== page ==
There’s something about this song that is very much of its time and place. Released in 2006, The Animal Years by Josh Ritter is steeped in political disgust and spiritual malaise. Nowhere are those feelings more pronounced than on the penultimate track, the anti-war strummer, “Thin Blue Flame.”
Yet, like the best political songs of Dylan and his ilk, there is also a timelessness in the anger and frustration expressed. We tend to stick by the president when he’s ‘our guy’ and eviscerate him when he’s on the other side, no matter what he does. But sometimes righteous anger isn’t about political parties, but about an entire system that fails the people. That kind of frustration is universal (and unavoidable).
This is my favorite love song, even though it’s from Ryan’s most uneven album. This is the sort of song that, if a girl likes this song, I’ll immediately fall head over heels. It’s kind of childish, very nihilistic and totally unhealthy, and in that way, it is pretty much everything that I have experienced love to be.
“You know you’re so fucked up / You know I couldn’t help but have it for you” says it all.
So, here’s to fucked up, nearly unconscious, fall-to-the-ground drunk love, and the girl who I wish was here.
At one point in my life, I owned The Best of the Guess Who on cassette, CD and vinyl (you know, back when I owned things). They are one of those bands that aren”t necessarily cool (unless you believe Lester Bang), but they produced some great rock songs, including this one (forget Lenny Kravitz’s nuance-free suck version of it).
I took guitar lessons when I was kid – no surprises there – and came away knowing almost nothing about how to play guitar, but I did know how to play this song, including the quiet intro of the extended version. I probably couldn’t play it anymore, but the song still rocks, in a completely non-ironic way.
To all the American Women, this one goes out to you. Happy 4th.
Man, this song is morose. The whole album is, really (it includes that classic of mopey rock, “Why Does It Always Rain on Me?”). But I still love it, and how could I not? A song called, “Writing To Reach You” by an ubër-sincere Brit-Pop band at the turn of the century? It’s like it was crafted in a laboratory specifically for me.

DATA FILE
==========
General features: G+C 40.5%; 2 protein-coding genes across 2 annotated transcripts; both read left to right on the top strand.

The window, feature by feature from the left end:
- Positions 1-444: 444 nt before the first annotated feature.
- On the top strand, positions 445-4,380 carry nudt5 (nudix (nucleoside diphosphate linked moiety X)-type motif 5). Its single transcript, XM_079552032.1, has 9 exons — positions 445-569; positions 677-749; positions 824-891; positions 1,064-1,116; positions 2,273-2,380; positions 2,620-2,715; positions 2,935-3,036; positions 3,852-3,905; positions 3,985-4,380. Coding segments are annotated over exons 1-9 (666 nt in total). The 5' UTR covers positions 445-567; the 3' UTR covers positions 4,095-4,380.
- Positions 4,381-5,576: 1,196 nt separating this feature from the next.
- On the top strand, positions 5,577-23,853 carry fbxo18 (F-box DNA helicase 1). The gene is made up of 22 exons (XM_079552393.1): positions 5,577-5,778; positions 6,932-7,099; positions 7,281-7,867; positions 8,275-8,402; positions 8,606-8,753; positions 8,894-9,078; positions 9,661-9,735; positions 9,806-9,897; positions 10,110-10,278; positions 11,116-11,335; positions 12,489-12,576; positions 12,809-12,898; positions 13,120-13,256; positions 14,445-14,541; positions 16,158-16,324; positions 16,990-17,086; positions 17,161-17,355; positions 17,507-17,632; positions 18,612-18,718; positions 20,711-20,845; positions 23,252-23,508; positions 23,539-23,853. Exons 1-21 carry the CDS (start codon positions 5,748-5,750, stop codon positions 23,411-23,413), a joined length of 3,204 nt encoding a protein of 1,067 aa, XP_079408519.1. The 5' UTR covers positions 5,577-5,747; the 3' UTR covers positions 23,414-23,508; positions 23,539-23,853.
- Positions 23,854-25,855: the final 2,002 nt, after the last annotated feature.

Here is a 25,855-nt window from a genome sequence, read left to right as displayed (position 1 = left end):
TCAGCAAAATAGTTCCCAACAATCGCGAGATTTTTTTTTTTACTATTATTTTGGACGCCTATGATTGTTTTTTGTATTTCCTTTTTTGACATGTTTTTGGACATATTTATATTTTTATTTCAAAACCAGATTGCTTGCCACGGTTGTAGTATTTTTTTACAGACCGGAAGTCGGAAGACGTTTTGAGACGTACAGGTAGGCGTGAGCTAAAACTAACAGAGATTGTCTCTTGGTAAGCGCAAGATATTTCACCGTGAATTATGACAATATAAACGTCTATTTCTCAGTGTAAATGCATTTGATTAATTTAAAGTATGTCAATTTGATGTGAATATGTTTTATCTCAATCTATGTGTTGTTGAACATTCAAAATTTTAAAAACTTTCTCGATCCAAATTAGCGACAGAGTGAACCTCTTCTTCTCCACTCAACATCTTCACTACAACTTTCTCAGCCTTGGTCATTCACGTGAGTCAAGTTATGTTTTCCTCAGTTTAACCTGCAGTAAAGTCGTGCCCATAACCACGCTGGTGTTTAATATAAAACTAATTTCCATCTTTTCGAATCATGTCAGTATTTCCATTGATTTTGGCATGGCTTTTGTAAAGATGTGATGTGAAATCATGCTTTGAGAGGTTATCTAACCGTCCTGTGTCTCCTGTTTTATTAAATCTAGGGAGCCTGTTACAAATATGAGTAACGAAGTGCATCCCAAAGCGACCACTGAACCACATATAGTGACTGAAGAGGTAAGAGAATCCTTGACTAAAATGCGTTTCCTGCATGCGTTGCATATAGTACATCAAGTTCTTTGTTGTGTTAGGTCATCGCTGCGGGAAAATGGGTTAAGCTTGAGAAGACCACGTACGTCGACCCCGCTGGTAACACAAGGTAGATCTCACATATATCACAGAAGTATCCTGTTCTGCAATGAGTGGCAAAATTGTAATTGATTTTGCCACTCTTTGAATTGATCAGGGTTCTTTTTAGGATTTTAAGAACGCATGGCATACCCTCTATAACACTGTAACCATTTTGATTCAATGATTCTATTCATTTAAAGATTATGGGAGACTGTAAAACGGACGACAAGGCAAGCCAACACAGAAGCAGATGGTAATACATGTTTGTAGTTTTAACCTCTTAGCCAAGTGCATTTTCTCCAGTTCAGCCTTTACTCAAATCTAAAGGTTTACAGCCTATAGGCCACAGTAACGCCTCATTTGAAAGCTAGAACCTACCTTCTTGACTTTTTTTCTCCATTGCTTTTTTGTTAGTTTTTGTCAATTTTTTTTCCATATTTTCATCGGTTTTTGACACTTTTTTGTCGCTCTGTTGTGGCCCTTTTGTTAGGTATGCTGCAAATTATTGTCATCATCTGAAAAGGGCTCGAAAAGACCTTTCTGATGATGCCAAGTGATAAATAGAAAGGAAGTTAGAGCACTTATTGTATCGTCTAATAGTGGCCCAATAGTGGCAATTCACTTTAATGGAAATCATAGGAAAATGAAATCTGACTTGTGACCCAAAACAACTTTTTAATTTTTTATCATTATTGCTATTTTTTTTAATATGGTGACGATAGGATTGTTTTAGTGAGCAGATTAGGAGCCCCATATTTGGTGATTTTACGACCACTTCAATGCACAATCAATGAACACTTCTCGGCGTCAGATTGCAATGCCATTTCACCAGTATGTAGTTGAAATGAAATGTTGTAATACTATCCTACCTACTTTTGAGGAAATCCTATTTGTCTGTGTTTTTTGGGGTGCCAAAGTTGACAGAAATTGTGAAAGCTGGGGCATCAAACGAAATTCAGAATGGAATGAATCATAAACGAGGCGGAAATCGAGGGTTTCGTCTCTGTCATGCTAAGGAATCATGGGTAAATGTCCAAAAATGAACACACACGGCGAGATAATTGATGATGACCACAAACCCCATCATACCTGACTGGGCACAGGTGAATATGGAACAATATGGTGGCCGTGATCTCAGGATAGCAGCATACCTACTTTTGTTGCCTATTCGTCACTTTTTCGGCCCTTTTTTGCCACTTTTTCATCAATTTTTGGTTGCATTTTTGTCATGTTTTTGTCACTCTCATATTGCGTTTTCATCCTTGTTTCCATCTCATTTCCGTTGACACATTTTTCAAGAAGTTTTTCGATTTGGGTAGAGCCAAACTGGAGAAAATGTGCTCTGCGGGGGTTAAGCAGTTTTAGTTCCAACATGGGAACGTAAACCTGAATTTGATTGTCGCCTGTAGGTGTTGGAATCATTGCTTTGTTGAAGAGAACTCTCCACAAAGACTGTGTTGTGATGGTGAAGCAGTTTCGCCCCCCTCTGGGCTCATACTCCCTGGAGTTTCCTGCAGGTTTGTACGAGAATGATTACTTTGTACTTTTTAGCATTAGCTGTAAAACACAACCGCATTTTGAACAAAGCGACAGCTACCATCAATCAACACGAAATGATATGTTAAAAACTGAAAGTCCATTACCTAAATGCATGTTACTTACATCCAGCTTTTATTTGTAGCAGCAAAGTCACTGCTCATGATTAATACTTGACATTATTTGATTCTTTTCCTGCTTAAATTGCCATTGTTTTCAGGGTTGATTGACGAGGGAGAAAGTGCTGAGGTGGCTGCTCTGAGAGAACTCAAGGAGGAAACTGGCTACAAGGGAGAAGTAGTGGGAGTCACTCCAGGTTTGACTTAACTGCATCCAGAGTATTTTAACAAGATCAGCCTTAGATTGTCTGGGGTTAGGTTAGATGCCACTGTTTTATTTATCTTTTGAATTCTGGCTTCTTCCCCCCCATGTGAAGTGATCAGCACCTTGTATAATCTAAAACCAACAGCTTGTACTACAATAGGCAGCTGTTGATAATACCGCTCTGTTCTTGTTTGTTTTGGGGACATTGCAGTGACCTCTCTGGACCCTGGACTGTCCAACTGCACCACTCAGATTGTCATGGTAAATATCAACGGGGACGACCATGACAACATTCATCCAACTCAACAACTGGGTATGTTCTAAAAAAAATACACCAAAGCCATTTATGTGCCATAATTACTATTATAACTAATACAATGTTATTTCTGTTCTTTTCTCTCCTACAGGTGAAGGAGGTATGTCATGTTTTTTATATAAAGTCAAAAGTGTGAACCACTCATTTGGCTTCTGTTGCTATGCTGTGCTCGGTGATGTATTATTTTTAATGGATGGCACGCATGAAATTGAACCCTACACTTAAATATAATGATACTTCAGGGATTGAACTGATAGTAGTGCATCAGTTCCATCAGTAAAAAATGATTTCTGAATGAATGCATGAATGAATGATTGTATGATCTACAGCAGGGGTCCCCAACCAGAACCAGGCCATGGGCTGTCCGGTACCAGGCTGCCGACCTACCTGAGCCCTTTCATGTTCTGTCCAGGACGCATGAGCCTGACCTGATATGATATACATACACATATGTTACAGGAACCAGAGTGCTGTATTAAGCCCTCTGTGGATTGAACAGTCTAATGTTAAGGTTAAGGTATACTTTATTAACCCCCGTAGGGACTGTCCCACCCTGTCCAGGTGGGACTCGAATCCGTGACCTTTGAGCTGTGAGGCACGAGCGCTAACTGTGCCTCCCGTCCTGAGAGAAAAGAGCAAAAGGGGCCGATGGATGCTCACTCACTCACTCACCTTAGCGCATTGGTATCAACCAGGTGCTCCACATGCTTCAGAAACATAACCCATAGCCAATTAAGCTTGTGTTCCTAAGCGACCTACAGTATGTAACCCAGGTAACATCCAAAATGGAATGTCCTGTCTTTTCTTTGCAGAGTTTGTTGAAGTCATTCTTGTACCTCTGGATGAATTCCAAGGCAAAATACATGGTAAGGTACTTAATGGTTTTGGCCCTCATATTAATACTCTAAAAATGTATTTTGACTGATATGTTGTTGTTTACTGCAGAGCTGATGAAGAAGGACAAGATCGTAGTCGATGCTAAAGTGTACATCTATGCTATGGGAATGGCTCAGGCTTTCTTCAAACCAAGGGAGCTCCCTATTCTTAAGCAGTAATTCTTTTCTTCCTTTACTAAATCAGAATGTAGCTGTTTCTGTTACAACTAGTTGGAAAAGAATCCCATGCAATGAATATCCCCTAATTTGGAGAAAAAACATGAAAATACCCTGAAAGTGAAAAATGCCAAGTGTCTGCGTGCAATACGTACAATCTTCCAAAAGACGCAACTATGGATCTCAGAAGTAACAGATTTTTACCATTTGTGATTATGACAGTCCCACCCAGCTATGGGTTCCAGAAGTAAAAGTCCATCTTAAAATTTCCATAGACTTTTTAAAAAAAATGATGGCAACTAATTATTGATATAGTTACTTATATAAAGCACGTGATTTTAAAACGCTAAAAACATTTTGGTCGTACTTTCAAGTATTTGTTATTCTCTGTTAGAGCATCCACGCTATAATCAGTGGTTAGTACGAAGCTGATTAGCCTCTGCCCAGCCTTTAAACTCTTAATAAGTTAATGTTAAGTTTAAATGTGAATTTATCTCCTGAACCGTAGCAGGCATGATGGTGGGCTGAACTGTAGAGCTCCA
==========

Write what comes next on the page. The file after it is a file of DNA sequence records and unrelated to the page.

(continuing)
Travis was never given sufficient credit for their sly wit, in my opinion, as their lyrics always had a throwaway line or two that were worth a second glance. I love this line in particular: The radio is playing all the usual What’s a Wonderwall anyway?
A nice little dig at the powerhouse of Brit-Pop in the 90s, Oasis, while perhaps acknowledging that there was no hope of ever achieving that level of exposure.
It’s a song about being sad and lonely and hoping that words might help spark a connection. So, yeah, if I dated or had a crush on you anytime between 1999 and, say, 2005, this song probably ended up on a mixed CD I made for you.
Antony Hegarty’s (of Antony and the Johnsons) cover of Leonard Cohen’s “If It Be Your Will” may be the most stunning performance from the entire concert that makes up “I’m Your Man,” the wonderful documentary about the legendary singer/songwriter. Keep in mind, the other performers include artists like U2, Rufus Wainwright and Nick Cave (and Leonard, himself) , so it is no minor feat to be the stand out performer.
I think he earns the distinction by a country mile, though, with his spine-tingling vibrato and the tangible pathos that he interjects into the song. There are other unexpectedly great performances throughout the film (Teddy Thompson and the Handsome Family are personal favorites) that makes watching the whole film and owning the soundtrack an absolute must for Cohen fans. And why wouldn’t you be a Cohen fan?
But again, it’s Antony’s show stealing rendition of “If It Be Your Will” that stops me in my tracks. I’ve never had the chance to see him perform live, with or without his band, so for now, this has to do. And that ain’t too bad.